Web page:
The upcoming matchup between Germany and the United States is big for about 380 million people. But for 6 out of those 380 million, this will probably be the most important game they will ever play in. No it’s not because this game could be the difference between advancing into the next round or going home early, but because there are 6 people on the American team that are of German heritage.

[A quick precursor for anyone who doesn’t know what the rules are when it comes to playing for two countries. A player can switch countries at any time (if of course he has a passport) as long as he does not make an appearance for the senior international squad. An example being, if I have an American and German passport, I can make 2,000 appearances for the US youth team and end up playing in the World Cup for Germany, as long as I never set foot on a pitch with the senior US squad in any game, friendly or non-friendly.]

We will start with the coach of the US, Jurgen Klinsmann. “Klinsi” as he is referred to by many throughout the soccer world was born and raised in Germany, won a World Cup for Germany, and even coached the national team in Germany. Despite not being an American citizen, Klinsmann is about as American as you and I, as he has decided to make southern California his home for the last ten years raising his family there in the process.

So here is a quick introduction so you can get to know all the German-American players on the US roster.

Jermaine Jones, the star who scored the screamer against Portugal, was born and raised in Frankfurt and even played for the German U-21 team before deciding to play for the US. He even spent the majority of his career playing in the Bundesliga, most notably for Schalke 04 over the span of 8 years.

Jurgen Klinsmann and Jermaine Jones German born player for the United States Men's National team, Jermaine Jones, was selected by Jurgen Klinsmann to play for team USA after being let go by Germany Reuters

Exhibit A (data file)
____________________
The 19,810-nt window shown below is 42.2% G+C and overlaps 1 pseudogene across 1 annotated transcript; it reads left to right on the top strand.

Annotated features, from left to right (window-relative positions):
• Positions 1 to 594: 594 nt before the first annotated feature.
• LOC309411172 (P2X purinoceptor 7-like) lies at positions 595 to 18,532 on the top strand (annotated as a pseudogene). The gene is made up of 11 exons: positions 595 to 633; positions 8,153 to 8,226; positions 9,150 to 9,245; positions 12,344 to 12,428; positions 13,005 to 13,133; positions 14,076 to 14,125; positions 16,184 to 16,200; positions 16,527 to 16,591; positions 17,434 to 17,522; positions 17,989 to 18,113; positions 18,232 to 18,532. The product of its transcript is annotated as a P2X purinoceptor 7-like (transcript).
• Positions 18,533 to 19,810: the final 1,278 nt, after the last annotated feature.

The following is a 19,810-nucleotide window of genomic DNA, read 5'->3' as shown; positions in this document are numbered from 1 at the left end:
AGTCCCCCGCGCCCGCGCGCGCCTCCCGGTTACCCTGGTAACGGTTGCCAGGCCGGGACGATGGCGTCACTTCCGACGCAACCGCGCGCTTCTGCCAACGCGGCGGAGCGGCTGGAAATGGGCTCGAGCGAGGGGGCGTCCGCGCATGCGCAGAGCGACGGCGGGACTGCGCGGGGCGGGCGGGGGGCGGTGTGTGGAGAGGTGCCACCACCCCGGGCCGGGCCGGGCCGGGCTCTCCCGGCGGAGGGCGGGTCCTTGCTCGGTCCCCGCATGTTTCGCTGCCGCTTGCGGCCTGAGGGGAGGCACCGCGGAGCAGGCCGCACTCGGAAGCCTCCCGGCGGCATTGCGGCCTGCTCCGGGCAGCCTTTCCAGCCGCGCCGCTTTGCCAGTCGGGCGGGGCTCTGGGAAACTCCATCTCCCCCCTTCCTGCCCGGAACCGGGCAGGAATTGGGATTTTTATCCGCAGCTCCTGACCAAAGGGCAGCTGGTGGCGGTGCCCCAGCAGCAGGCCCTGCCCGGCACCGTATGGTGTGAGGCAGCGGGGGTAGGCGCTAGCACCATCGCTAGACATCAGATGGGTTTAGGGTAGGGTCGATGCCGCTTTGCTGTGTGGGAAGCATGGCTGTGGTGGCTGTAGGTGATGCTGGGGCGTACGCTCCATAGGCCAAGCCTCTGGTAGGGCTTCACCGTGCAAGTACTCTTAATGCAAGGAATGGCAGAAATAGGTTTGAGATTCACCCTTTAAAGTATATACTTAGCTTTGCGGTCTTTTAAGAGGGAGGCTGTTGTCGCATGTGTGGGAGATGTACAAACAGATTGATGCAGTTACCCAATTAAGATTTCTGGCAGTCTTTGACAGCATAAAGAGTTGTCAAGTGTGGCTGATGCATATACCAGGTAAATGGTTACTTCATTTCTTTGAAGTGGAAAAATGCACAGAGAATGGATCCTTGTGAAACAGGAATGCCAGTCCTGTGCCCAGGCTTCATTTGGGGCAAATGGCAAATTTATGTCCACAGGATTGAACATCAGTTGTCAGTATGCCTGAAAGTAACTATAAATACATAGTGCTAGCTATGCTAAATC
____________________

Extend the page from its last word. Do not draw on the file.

Fabian Johnson, who was arguably America’s best player against Portugal, was born and raised in the Bavarian capital of Munich. Johnson became a regular for the German youth teams as he donned the German shirt for the U17’s all the way up to the U-21’s before switching to the American team two years ago. He currently also plays in the Bundesliga, where he just moved from 1899 Hoffenheim to Borrusia Moenchengladbach.

Timothy Chandler has not featured in the US squad as much as the latter two, was also born in Frankfurt. He never featured for any of the German or US international youth teams, but was brought on to the team by Klinsmann as the US coach was impressed with the right back’s performances for FC Nuernberg in the past few years.

John Brooks, or as he was renamed after his game winning goal against Ghana, “Johnny Futbol” was born and raised in the German capital of Berlin. He has played for both the US (U-20, U-23) and German (U-20) youth teams and currently makes his money playing for Hertha Berlin. The US should be happy to have him, because at 21 years old, he has already received a Bundesliga “Player of the Week” award. Look for this guy to feature in a lot of games for the red, white and blue in the future.

Julian Green, arguably the most famous of the lot finally agreed to join the US team after months if not years of convincing from Klinsmann and his coaching staff. Green was actually born in Tampa, Florida but makes his home in Munich as he has been their second team’s star player in the last season; scoring 15 goals in only 23 appearances. Green has featured for the German U-16, 17’s and 19’s, despite making one appearance for the American U-18 team in 2012. At only 18 years old, Green is by far the best talent the US has ever had, so keep an eye out for that name for years to come.

It has to be said that outside of Julian Green, most of these players play for America because they were not good enough to get chosen by Germany. But that doesn’t mean that they are not good at what they do. The US should be very happy to have them in their ranks. It is an honor to represent any country at the World Cup, and I can guarantee you that once the ball gets rolling in Recife on Thursday, those German-American players will give their all for the country that they represent.